LIBER PONTIFICALIS, or GESTA PONTITICUM ROMANORUM (i.e. book of the popes), consists of the lives of the bishops of Rome from the time of St Peter to the death of Nicholas I. in 867. A supplement continues the series of lives almost to the close of the 9th century, and several other continuations were written later. During the. 16th century there was some discussion about the authorship of the Liber, and for some time it was thought to be the work of an Italian monk, Anastasius Bibliothecarius (d. 886). It is now, however, practically certain that it was of composite authorship and that the earlier part of it was compiled about 530, three centuries before the time of Anastasius. This is the view taken by Louis Duchesne and substantially by G. Waitz and T. Mommsen, although these scholars think that it was written about a century later. The Liber contains much information about papal affairs in general, and about endowments, martyrdoms and the like, but a considerable part of it is obviously legendary. It assumes that the bishops of Rome exercised authority over the Christian Church from its earliest days.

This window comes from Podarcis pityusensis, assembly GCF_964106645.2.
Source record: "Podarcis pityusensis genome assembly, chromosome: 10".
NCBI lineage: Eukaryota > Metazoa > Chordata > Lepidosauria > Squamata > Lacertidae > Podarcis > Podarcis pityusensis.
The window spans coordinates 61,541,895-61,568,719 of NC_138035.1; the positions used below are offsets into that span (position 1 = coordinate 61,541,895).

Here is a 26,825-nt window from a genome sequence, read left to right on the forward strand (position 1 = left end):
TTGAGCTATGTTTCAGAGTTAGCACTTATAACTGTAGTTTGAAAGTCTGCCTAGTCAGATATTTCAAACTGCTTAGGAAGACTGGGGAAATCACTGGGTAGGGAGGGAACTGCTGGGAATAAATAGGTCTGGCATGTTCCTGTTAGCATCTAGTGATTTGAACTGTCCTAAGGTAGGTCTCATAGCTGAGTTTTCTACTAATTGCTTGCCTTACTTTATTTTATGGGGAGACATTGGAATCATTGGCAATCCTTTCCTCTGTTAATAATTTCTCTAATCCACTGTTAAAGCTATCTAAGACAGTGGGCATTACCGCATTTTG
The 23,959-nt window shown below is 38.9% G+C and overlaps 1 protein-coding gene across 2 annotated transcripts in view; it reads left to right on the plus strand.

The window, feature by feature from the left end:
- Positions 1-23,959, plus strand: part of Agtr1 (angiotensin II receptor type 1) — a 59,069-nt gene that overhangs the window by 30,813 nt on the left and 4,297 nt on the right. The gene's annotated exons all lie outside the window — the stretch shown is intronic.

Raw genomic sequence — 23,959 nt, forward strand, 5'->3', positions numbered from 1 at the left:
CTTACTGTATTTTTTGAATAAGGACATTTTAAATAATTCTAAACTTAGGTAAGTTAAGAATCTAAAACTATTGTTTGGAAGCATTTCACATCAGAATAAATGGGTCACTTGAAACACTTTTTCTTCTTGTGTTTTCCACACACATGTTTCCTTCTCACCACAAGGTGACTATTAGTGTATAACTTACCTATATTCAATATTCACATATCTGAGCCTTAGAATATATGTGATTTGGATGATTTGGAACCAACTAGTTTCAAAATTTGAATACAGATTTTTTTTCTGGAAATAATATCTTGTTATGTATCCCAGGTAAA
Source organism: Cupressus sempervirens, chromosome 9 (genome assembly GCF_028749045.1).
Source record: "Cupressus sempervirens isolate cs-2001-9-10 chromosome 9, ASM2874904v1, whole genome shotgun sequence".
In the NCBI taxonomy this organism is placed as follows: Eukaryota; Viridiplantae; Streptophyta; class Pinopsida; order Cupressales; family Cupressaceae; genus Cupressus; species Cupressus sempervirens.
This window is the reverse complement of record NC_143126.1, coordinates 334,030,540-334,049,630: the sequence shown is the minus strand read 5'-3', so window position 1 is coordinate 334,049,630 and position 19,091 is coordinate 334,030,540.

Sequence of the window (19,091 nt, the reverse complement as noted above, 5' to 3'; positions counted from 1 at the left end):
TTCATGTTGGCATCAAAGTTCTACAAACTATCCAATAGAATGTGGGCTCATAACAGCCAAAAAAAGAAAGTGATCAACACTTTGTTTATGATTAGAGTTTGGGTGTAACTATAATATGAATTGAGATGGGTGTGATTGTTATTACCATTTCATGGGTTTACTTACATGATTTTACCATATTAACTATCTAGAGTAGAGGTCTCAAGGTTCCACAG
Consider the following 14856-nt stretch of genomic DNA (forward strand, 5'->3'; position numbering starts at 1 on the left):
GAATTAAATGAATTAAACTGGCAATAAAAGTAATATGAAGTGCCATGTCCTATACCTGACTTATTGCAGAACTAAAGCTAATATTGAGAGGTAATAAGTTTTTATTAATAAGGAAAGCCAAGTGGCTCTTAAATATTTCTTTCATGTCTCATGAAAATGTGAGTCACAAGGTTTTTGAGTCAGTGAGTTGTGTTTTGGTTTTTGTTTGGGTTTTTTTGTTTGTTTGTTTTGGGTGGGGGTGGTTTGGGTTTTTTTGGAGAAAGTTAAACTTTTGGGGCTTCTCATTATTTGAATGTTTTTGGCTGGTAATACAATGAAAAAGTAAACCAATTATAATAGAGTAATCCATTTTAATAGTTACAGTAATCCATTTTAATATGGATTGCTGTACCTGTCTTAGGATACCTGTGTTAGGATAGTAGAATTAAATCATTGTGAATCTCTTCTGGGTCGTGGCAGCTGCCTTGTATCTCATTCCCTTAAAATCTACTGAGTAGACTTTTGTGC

The Liber, which was used by Bede for his Historia Ecclesiastica, was first printed at Mainz in 1602. Among other editions is the one edited by T. Mommsen for the Monumenta Germaniae historica. Cesta Romanorum ppntificum, Band i., but the best is the one by L. Duchesne, Le Liber pontificalis: texte, introduction, commentaire (Paris, 1884-1892). See also the same writer's Etude sur le Liber pontificalis (Paris, 1877); and the article by A. Brackmann in Herzog-Hauck's Realencyklopddie, Band xi. (Leipzig, 1902).
Note - this article incorporates content from Encyclopaedia Britannica, Eleventh Edition, (1910-1911)